(Last Updated On: 21/03/2017)

I remember my first real full time job post-college. I was working at a non-profit, with a full salary and benefits. I even had an office! I felt very official.

What I loved most about my job, though, was the flexibility and autonomy I had in my role. My boss was pretty hands off, and trusted me to do my work. She was also a bit of a pushover. So one can imagine my surprise when I found myself being reprimanded for making too many personal (and mostly long distance) calls on company time.

I learned a big lesson: I was not a student anymore! So even if my day was going a little slowly, I didn’t have free reign to fill my time by talking to friends, watching clips online, or any other slack-tastic activity. I was very embarrassed, and in the end, had to admit I knew better. I’d tried to take advantage of a seemingly lax work environment instead of appreciating how it could truly benefit me as a new professional. It was a day I would never forget.

At some point in the workplace, we all trip and fall. It happens to seasoned professionals, and especially, newcomers. But a minor setback doesn’t have to ruin your work relationships or reputation forever. It’s how you handle the situation that will ultimately decide how others view you afterwards. Here are a few ways to ensure a safe landing:

Accept responsibility immediately

The worst thing you can do is lead your response with excuses. Whether you feel you have a justifiable reason for what has occurred is not in question here. You could very well have a perfectly legitimate excuse to explain why you missed a deadline, or forgot to call an important client. But the end result is the same: someone, probably a higher up, is not pleased.

And the one action you can take to move a conversation in a more positive direction is accepting the fact that somewhere you fell short of expectations. It takes a big person to admit they have done wrong and a bigger person to…

Apologize

Enough said. Because the only thing worse than excuses is a lack of remorse.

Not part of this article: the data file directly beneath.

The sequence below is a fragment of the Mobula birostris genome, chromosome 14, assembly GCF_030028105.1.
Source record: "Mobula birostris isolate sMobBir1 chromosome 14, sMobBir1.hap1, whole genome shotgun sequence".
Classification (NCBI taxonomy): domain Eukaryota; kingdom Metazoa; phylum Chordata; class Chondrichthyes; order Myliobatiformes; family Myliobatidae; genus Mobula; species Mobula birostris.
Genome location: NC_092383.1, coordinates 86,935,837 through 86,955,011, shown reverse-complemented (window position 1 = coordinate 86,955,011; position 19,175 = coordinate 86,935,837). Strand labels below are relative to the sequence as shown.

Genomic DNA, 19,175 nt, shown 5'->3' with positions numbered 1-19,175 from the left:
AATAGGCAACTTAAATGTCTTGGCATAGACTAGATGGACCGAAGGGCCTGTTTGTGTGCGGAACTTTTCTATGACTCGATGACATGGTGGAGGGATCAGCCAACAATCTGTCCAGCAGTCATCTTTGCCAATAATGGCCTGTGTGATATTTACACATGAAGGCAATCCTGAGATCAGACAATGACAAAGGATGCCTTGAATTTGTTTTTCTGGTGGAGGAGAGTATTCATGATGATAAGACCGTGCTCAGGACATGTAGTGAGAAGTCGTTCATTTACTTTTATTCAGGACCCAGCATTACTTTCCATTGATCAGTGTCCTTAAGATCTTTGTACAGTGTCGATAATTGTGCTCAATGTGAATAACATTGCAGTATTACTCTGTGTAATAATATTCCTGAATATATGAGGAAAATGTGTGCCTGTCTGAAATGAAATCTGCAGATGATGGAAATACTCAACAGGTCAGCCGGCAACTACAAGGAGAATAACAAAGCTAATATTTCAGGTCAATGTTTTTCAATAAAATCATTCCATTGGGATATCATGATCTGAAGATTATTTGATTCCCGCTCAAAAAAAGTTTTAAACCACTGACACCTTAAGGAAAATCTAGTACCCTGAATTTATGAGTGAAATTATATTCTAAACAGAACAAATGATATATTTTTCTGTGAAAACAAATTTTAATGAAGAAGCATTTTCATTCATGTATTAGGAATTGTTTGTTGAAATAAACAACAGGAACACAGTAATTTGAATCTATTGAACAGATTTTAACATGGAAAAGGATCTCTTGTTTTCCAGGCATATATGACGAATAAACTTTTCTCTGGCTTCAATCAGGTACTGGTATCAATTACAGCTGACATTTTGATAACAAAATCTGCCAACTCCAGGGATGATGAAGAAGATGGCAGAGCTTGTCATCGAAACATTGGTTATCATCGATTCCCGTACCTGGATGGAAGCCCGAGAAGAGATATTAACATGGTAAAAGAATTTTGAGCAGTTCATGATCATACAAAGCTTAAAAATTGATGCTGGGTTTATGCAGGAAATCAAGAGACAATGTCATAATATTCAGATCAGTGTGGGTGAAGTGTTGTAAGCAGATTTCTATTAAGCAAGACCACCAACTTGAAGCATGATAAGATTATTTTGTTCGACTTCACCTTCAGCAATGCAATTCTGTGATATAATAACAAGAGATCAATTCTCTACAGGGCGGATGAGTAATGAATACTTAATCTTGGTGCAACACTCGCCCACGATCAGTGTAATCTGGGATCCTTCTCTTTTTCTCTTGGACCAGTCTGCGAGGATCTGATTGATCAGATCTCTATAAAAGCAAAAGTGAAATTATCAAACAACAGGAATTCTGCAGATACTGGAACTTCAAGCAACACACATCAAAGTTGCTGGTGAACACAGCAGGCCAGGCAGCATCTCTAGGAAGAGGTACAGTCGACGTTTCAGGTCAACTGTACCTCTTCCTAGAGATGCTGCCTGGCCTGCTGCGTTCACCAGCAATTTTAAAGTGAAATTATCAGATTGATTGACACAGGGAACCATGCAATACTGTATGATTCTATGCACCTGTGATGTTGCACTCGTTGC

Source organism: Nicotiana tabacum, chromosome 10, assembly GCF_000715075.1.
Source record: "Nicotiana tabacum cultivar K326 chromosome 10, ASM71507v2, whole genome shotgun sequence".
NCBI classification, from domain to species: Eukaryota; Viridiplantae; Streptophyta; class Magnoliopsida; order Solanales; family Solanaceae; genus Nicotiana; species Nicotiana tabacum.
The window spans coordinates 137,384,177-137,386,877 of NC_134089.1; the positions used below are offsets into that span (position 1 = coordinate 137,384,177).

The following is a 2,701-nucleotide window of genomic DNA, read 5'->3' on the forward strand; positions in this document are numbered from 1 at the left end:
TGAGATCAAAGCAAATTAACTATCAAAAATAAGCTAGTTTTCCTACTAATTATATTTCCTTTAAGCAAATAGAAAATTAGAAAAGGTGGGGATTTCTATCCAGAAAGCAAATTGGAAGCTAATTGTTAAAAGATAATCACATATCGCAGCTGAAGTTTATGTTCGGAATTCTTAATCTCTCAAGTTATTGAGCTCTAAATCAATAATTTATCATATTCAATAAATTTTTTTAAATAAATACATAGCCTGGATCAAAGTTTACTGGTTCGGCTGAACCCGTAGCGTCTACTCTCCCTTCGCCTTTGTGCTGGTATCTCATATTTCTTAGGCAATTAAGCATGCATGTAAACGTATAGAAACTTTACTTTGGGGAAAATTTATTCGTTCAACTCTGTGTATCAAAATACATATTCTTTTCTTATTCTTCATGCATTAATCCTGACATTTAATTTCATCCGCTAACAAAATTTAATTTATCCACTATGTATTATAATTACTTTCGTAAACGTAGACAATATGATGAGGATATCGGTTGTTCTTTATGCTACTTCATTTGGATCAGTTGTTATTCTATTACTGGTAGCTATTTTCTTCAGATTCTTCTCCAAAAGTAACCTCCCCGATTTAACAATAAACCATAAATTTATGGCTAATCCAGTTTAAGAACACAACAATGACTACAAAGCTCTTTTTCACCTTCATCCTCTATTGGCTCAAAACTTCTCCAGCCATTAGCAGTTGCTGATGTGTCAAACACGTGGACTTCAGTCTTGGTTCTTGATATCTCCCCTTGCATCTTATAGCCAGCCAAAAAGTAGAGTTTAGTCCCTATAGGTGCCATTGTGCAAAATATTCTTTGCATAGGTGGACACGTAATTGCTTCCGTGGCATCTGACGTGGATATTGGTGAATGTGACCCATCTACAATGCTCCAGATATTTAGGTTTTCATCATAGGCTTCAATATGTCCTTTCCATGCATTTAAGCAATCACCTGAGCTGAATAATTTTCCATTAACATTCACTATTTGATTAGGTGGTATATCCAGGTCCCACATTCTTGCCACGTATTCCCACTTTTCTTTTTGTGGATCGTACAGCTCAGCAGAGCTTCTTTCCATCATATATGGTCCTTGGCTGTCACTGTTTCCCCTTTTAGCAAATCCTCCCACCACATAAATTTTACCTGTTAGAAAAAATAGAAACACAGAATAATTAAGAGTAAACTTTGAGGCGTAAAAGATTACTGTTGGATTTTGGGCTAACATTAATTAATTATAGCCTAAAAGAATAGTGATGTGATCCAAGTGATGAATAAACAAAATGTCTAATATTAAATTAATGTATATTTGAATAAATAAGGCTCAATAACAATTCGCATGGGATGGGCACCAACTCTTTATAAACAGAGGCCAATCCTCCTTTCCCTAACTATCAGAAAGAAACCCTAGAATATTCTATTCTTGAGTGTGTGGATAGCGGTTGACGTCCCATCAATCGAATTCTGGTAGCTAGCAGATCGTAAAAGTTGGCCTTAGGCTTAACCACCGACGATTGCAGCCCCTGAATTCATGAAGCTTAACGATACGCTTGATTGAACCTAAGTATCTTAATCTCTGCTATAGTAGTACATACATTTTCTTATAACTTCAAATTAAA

Take steps to mend the problem. So how do you begin to turn things around? Is it something that may blow over with time? Can it be fixed immediately? Is it simply a change in behavior, or do you need to actually take action to repair what has transpired? Not sure how you and the offended party can move forward? ASK.

Go beyond (at least for awhile)

This might mean showing up early, leaving late, bringing donuts for a morning meeting, or simply being on top of your game at all times. Become the superstar they wanted in the first place. Show them your slip-up was not of regular character, and that you are much more capable than what showed in that one moment.

Don’t repeat your mistake! If nothing else, do not continue to make mistakes, if they can be at all avoided, especially the same one as before. Most people will forgive you the first time, but in professional settings, second time offenders are not treated as kindly. It implies you are not taking your job seriously, show clear disregard for what needs to be done, or are just plain incapable. None of these are ways you want to be described by colleagues.

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Britney Fields

Britney wrote career advice articles for CareerThoughts.com. She has worked in career services and higher education for nearly ten years, focused mainly on campus recruiting and college student advising. She currently resides in Atlanta, GA, working as an Associate Director at Emory University. Check her profile here.

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